I recently organized a symposium where a majority of the speakers exceeded the times they were allotted. It wasn't a close call, they exceeded their times by extensive amounts. The results were sessions that lasted too long and little time for questions and discussions. It is far from clear that the extra speaking time resulted in better talks, in fact probably the opposite. Going over one's time is often a symptom of not really deciding what the speaker wants to say and not understanding what the audience needs to hear.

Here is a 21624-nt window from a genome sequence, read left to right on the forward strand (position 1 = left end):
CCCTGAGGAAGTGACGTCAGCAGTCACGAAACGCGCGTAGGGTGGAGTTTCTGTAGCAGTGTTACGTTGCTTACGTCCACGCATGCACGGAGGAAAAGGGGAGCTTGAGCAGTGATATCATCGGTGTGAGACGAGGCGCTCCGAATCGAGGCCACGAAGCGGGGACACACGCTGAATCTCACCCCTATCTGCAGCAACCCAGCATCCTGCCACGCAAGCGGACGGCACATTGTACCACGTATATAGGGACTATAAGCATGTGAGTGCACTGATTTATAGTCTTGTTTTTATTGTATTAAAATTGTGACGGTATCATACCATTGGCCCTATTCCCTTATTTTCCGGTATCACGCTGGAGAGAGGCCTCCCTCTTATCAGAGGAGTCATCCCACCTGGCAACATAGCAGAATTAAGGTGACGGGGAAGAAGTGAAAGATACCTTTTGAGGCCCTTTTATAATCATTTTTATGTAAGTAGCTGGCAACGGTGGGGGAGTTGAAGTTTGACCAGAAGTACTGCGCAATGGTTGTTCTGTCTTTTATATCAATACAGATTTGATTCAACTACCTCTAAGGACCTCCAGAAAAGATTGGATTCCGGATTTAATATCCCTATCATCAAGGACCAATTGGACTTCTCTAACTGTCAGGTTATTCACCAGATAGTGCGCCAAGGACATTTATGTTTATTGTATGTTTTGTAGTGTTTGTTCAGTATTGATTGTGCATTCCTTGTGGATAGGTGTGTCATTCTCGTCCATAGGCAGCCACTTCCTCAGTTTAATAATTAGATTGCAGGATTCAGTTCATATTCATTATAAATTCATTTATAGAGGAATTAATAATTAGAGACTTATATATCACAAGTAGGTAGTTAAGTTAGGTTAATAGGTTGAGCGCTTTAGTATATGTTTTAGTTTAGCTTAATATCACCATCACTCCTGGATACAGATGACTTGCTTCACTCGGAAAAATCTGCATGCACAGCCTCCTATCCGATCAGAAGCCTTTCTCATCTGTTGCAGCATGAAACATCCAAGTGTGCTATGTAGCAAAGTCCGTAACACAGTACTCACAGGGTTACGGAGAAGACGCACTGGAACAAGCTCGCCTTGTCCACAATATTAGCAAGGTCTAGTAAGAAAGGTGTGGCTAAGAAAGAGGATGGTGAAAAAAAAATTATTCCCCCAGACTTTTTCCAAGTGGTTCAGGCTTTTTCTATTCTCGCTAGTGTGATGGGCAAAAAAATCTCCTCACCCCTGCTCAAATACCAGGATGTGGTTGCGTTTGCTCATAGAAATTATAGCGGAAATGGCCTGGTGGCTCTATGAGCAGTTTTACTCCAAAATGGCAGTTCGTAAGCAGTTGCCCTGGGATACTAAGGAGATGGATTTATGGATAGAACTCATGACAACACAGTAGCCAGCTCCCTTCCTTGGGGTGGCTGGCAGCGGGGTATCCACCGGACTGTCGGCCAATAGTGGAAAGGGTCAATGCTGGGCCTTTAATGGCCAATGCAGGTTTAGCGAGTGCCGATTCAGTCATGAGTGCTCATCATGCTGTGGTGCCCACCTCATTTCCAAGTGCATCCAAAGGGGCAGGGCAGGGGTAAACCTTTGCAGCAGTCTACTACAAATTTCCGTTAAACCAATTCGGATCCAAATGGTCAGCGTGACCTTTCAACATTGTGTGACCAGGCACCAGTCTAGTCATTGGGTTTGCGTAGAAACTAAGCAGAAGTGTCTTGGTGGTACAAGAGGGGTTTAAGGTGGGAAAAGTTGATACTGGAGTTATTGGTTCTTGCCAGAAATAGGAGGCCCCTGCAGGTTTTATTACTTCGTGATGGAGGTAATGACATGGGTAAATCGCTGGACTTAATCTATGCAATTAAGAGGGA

Sticking to your time is a useful discipline. It is one tool for forcing the speaker to think through the purpose of the presentation. It is also a polite gesture to both the audience and the organizers of the talk.
The best way to insure that you stay within your time is to dry run your presentation. A dry run provides other advantages, as will be discussed in future "tips."
Remember, speaking faster to get through all your slides does nothing for the audience.
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